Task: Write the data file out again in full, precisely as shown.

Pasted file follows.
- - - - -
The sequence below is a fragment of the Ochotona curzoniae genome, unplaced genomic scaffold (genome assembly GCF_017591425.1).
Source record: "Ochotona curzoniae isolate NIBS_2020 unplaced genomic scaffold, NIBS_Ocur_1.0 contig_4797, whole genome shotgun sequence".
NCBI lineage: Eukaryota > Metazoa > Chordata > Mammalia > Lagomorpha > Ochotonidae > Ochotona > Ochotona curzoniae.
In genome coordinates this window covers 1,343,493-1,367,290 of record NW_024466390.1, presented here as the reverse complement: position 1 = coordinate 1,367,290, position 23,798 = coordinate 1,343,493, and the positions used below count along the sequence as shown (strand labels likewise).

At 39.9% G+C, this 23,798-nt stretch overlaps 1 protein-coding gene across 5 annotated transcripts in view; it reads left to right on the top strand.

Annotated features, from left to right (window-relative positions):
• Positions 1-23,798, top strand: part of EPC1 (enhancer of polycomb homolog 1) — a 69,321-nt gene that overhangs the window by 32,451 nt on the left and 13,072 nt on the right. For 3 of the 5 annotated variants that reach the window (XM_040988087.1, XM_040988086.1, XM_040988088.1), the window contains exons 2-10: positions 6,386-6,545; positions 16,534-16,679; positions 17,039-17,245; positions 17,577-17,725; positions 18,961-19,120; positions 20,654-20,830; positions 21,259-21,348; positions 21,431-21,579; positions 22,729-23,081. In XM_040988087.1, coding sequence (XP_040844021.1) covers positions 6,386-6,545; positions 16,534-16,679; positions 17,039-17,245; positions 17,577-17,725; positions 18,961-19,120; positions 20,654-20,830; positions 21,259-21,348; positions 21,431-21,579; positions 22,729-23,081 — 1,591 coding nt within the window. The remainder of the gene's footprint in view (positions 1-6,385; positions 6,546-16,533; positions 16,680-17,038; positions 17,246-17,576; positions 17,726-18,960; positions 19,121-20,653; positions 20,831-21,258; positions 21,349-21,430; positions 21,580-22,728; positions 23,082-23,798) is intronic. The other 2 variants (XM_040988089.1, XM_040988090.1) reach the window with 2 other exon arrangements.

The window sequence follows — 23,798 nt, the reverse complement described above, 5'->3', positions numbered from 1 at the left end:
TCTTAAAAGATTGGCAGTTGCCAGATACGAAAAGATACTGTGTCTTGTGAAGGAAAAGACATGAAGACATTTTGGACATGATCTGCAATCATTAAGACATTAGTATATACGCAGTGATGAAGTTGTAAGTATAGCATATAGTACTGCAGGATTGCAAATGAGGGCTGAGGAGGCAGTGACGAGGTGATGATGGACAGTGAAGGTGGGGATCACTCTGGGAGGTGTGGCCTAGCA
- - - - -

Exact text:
The sequence below is a fragment of the Ochotona curzoniae genome, unplaced genomic scaffold (genome assembly GCF_017591425.1).
Source record: "Ochotona curzoniae isolate NIBS_2020 unplaced genomic scaffold, NIBS_Ocur_1.0 contig_4797, whole genome shotgun sequence".
NCBI lineage: Eukaryota > Metazoa > Chordata > Mammalia > Lagomorpha > Ochotonidae > Ochotona > Ochotona curzoniae.
In genome coordinates this window covers 1,343,493-1,367,290 of record NW_024466390.1, presented here as the reverse complement: position 1 = coordinate 1,367,290, position 23,798 = coordinate 1,343,493, and the positions used below count along the sequence as shown (strand labels likewise).

At 39.9% G+C, this 23,798-nt stretch overlaps 1 protein-coding gene across 5 annotated transcripts in view; it reads left to right on the top strand.

Annotated features, from left to right (window-relative positions):
• Positions 1-23,798, top strand: part of EPC1 (enhancer of polycomb homolog 1) — a 69,321-nt gene that overhangs the window by 32,451 nt on the left and 13,072 nt on the right. For 3 of the 5 annotated variants that reach the window (XM_040988087.1, XM_040988086.1, XM_040988088.1), the window contains exons 2-10: positions 6,386-6,545; positions 16,534-16,679; positions 17,039-17,245; positions 17,577-17,725; positions 18,961-19,120; positions 20,654-20,830; positions 21,259-21,348; positions 21,431-21,579; positions 22,729-23,081. In XM_040988087.1, coding sequence (XP_040844021.1) covers positions 6,386-6,545; positions 16,534-16,679; positions 17,039-17,245; positions 17,577-17,725; positions 18,961-19,120; positions 20,654-20,830; positions 21,259-21,348; positions 21,431-21,579; positions 22,729-23,081 — 1,591 coding nt within the window. The remainder of the gene's footprint in view (positions 1-6,385; positions 6,546-16,533; positions 16,680-17,038; positions 17,246-17,576; positions 17,726-18,960; positions 19,121-20,653; positions 20,831-21,258; positions 21,349-21,430; positions 21,580-22,728; positions 23,082-23,798) is intronic. The other 2 variants (XM_040988089.1, XM_040988090.1) reach the window with 2 other exon arrangements.

The window sequence follows — 23,798 nt, the reverse complement described above, 5'->3', positions numbered from 1 at the left end:
TCTTAAAAGATTGGCAGTTGCCAGATACGAAAAGATACTGTGTCTTGTGAAGGAAAAGACATGAAGACATTTTGGACATGATCTGCAATCATTAAGACATTAGTATATACGCAGTGATGAAGTTGTAAGTATAGCATATAGTACTGCAGGATTGCAAATGAGGGCTGAGGAGGCAGTGACGAGGTGATGATGGACAGTGAAGGTGGGGATCACTCTGGGAGGTGTGGCCTAGCA